This species lives in a variety of habitats in the wild. It’s quite adaptable and its needs aren’t that hard to meet. These facts make Danios the perfect beginner fish as well as tank mates in a community aquarium.
As a general rule, they need neutral to slightly alkaline water with a pH of 7.0-7.8. The ideal temperature for Danios ranges from 70-78°F. You can keep them in soft to medium-hard water (dGH below 8).
The species is quite small and doesn’t need a lot of space to move around freely. However, you should aim for a tank 10 gallons or higher. Because they’re so sociable, keeping them in a crammed tank might put them in a hyperactive state.
You can keep Danios together with other species similar in size and temperament. Avoid housing them together with large, long-fined, slow-moving, or aggressive fish.
Other than that, you have a lot of freedom to pick and choose multiple species for a community tank. To give you some ideas, you can keep this species together with swordtails, guppies, mollies, platies, kuhli loachs, cory catfish, honey gourami, smaller barbs, and other danios, just to name a few.
4. Glofish Tetras
Glofish tetras are bred from black skirt tetras so they have the same body shape and a prominent anal fin. However, while the original strain only comes in silver, black, and white, the glofish strain is a lot more diverse.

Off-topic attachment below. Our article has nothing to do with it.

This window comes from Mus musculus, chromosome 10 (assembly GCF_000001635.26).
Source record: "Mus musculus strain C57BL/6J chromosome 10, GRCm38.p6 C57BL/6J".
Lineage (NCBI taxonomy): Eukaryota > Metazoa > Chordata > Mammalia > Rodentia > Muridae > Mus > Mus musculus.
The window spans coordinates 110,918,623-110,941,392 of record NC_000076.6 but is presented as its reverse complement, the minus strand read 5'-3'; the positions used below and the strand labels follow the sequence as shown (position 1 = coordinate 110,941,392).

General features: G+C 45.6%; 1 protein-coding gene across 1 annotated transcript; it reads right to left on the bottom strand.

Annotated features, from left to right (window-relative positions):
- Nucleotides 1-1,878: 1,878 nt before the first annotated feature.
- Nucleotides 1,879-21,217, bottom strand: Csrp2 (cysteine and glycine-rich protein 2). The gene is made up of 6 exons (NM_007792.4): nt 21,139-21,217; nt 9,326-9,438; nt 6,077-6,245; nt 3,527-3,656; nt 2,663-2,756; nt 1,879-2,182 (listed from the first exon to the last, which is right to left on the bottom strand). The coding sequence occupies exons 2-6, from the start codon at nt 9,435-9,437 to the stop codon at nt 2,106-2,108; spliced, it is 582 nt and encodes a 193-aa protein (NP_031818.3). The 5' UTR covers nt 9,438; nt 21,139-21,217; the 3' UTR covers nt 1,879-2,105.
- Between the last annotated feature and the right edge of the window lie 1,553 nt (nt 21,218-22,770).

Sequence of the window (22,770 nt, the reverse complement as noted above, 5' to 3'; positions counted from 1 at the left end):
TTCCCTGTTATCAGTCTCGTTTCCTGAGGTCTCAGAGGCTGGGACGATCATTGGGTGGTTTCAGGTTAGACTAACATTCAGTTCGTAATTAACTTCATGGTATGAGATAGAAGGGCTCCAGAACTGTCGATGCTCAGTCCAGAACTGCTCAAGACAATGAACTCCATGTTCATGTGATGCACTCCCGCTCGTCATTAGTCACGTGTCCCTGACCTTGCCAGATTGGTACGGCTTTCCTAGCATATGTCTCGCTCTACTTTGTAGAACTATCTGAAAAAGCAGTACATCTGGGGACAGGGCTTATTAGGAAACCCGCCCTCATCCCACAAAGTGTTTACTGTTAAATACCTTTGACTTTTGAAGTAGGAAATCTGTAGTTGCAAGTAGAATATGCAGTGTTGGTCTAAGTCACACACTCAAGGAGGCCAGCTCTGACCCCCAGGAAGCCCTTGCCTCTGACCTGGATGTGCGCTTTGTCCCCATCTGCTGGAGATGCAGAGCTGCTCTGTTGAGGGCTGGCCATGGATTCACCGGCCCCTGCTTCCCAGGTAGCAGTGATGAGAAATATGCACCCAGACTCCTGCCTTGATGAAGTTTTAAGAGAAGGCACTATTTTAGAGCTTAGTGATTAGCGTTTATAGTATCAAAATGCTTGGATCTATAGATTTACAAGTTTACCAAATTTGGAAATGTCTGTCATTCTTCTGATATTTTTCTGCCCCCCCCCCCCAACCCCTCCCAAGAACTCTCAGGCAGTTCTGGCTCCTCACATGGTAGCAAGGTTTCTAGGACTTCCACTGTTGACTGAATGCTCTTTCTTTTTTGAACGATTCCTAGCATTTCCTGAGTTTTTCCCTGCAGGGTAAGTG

You can choose between electric green, starfire red, sunburst orange, cosmic blue, moonrise pink, and galactic purple. Now we’re talking! When it comes to body size, both strains are similar. This glofish can reach up to 2.5 inches in length.
Tetras are calm and peaceful fish. They can also be pretty shy, so don’t be surprised if you see them hiding every once in a while. They like spending most of their time in big groups of at least 5-7 members, so it’s a good idea to adopt multiple tetras at a time.
Because they swim in schools most of the time, they require a large aquarium. Tetras get along with most fish and they’re accepting of new tankmates. Despite their peaceful disposition though, they seem to have a problem with long-finned fish. Something about the long flowing fins just makes them want to nip on the tails of their tankmates.
Tetras are low-maintenance when it comes to food. They don’t eat that much, and you must feed them only once a day. A good portion is anything they can eat in 3-4 minutes. The unique thing about tetras though is that, compared to most other fish, they’re mainly insectivores. In the wild, they eat mostly live insects and whatever plant matter they can find.
In captivity, they can thrive on simple flakes and pellets. You can add some leafy plants into the mix every once in a while. You don’t really have to worry about live or frozen food with this species. However, if you want, you can still feed your tetras some brine shrimp or daphnia once a week.